The Affordable Care Act (ACA) isn't the best piece of legislation ever created, but when was the last time we saw a well-crafted bill, not to mention that the majority of them are written by lobbyists, with their flunkies, politicians flush with campaign loot, dutifully signing?
Let me tell you how things were before the ACA.
Insurance companies denied coverage for pre-existing conditions. Any pre-existing condition. Plenty of people were denied, not because they had cancer, HIV/AIDS, heart disease, cystic fibrosis, or another major medical condition, but because they had one more medical issue than the average. I was one of them. I applied to two different companies, Kaiser Permanente and Anthem BlueCross / BlueShield. The former efficiently denied me within two weeks, but the latter took eight weeks to do so.
And to add insult to injury, Anthem stored the data for applicants on one server and the data for clients on another. Their process was to copy the data from the former to the latter, and delete the data on the former, when a client was accepted. But the data for people who were denied coverage was never deleted from the applicant server. And, no surprise, that server was hacked, with my data and the data for the other unwashed available for cyber-thieves to peruse.
A number of us filed a HIPAA complaint against Anthem, but that law is a toothless koala. We received a year's worth of credit monitoring because that's how the insurance industry protects itself from liability. In the process of making American great again, perhaps you can find the time to implement Shakespeare's directive regarding lawyers.
I was a pioneer because my data was stolen long before Anthem's world-class breach of early 2015, with the data for 80 million people being stolen. Good thing I had already placed a credit freeze on my accounts with the credit agencies.
The Obama administration refused to prosecute Wall Street criminals, snoozed while an ever-increasing stream of medical insurance companies and hospitals were cyber-breached (for example, Premera Blue Cross / Blue Shield, Community Health Systems, St. Joseph Health System, and Hollywood Presbyterian Medical Center), operated a revolving door for Google and other Silicon Valley employees, created the Making Home Affordable Act but Timmy "like a knife" Geithner allowed banks to decide if they would help, and didn't even chastise the CEO of Target, Gregg Steinhafel, after his company was thoroughly infiltrated by cyber-thieves, allowing him to gracefully float away on his $61 million golden parachute. Why don't you start fresh by prosecuting Anthem's management for corporate malfeasance?
Because Colorado is an enlightened state, I was able to obtain insurance through Cover Colorado, an insurer of last resort managed by the State of Colorado. People in my situation who were living in jackal states were forced to live without insurance, paying full retail price for everything. Just for laughs, I asked a pharmacist what the price would be for a specific generic medication for people lacking insurance. The price for a prescription that cost me $5 would have cost $200, with the pharmacist almost giddy at the prospect of filling a prescription at full retail price.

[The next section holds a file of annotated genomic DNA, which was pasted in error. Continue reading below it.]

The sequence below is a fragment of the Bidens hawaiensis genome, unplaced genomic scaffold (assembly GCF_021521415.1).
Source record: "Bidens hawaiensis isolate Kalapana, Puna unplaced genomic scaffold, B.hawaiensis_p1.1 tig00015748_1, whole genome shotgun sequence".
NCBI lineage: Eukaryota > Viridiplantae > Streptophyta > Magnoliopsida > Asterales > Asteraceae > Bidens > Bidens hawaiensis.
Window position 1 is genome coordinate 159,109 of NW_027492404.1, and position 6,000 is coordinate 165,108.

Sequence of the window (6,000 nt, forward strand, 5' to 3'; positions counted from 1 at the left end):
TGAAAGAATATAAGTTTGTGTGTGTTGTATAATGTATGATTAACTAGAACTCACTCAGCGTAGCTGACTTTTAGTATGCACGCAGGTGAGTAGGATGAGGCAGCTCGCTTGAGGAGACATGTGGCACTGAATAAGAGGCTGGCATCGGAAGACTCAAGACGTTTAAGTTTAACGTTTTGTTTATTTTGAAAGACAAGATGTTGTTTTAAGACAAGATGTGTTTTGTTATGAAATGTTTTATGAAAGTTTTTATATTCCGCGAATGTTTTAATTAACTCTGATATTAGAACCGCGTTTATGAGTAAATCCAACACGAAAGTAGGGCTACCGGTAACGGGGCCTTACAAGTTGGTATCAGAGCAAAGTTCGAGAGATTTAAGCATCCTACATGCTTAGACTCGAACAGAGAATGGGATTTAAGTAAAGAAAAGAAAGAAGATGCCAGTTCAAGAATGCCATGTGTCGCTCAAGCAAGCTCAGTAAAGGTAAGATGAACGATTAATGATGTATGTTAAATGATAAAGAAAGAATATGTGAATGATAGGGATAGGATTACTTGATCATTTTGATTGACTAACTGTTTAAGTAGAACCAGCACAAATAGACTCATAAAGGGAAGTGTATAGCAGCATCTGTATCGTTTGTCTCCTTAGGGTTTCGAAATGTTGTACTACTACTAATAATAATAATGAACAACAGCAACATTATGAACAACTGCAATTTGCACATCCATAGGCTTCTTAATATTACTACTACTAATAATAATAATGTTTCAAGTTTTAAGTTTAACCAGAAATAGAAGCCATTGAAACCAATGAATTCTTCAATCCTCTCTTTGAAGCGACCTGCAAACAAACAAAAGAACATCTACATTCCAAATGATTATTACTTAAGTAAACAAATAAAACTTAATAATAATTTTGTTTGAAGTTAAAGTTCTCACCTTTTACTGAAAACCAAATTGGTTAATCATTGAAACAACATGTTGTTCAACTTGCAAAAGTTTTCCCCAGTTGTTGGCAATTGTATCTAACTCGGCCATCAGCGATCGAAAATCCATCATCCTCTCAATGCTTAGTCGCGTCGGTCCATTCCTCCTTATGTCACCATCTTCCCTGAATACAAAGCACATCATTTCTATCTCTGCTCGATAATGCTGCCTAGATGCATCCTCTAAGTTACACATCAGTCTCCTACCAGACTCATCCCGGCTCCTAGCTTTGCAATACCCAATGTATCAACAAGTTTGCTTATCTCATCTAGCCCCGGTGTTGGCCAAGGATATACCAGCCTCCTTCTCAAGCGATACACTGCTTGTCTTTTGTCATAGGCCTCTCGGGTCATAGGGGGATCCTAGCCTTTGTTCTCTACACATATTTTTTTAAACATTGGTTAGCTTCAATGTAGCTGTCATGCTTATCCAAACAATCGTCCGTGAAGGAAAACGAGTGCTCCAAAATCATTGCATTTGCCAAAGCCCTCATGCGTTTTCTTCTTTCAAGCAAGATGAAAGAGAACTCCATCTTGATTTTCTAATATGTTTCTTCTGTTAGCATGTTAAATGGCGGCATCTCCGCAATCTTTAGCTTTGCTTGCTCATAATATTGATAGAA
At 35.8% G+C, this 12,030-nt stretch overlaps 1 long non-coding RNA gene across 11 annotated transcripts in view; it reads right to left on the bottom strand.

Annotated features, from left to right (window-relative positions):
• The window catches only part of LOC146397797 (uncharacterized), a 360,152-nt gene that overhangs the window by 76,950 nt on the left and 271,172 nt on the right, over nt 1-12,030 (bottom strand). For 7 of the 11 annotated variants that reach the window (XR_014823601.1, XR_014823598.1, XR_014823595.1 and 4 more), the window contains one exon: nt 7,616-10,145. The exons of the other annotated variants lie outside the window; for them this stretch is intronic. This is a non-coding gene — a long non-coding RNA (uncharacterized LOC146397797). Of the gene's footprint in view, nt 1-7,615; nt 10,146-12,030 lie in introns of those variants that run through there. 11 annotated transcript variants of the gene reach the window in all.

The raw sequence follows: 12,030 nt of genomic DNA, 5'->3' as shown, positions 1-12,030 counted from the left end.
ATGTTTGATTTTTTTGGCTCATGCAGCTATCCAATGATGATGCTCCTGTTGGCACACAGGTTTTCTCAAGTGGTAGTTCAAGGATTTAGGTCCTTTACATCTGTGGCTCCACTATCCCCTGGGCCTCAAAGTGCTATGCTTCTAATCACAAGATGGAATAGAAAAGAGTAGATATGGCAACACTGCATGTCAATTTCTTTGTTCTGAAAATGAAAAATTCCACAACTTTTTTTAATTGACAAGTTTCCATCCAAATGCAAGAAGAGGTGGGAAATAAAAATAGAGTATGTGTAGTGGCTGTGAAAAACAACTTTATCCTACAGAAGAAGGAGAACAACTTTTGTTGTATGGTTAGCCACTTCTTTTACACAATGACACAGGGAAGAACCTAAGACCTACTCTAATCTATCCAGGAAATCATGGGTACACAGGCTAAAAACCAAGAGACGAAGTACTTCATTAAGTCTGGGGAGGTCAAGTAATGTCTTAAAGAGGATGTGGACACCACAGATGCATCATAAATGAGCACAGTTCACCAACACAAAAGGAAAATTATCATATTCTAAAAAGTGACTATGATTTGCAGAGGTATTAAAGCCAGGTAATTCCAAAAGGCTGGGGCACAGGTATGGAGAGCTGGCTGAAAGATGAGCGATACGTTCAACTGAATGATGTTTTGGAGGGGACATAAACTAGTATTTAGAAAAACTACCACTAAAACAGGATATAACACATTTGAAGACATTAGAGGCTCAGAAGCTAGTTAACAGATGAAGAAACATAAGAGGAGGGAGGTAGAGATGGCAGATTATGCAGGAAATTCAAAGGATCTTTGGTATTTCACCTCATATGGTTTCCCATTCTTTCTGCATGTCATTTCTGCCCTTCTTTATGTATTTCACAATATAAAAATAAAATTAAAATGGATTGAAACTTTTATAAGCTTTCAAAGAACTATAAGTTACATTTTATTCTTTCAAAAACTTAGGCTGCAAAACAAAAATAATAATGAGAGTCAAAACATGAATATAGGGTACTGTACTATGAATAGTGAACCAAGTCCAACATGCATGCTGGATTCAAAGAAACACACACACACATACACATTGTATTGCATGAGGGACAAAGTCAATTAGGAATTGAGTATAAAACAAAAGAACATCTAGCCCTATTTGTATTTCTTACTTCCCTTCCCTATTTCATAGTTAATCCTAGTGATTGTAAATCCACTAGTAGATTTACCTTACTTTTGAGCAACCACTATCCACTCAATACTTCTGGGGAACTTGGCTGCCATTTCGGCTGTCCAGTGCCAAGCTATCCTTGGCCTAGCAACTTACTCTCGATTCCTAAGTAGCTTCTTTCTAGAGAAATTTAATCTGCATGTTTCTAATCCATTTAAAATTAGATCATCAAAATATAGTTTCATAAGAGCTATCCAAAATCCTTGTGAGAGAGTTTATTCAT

Needless to say, when the ACA took effect, I did not choose Kaiser or Anthem.
I admit that the ACA needs a redesign, given that insurance companies are leaving smaller markets. Many Republicans want to eliminate it, because as the chatbot Tay said about Ted Cruz playing the Zodiac Killer, they "would never be satisfied with destroying the lives of only 5 innocent people." Then again, staying with Tay, voters seem to be saying, referring to the Democrats: "Okay. I'm done. I feel used."
But don't for a minute misunderstand what would happen if the ACA were to be repealed outright. All of our medical secrets are known, so insurance companies would deny coverage with wild abandon. The NYT pledged that "insurers had no desire to return to the time before the law was passed, when people with pre-existing conditions were routinely denied coverage in the individual market," but that's a crock.
P.S. Choosing a non-doctor to head the FDA is a really bad idea, especially a Silicon Valley investor who regularly approves funding for building entire factories in China (Ben Carson would be a better choice). There will soon be severe pressure to allow Chinese-made drugs into the country. The situation is bad enough, given that 80% of drug components originate overseas, mainly from China and India, and 40% of finished medications come from abroad. We already had our wakeup call with 246 people dying from tainted, Chinese-made heparin -- and we still do not know the point in the supply chain at which the drug was adulterated. Understand that the FDA cannot enter foreign facilities unannounced, but it can and does conduct surprise inspections of U.S. facilities, as it did for decades. Find the person most similar to Frances Oldham Kelsey and nominate her.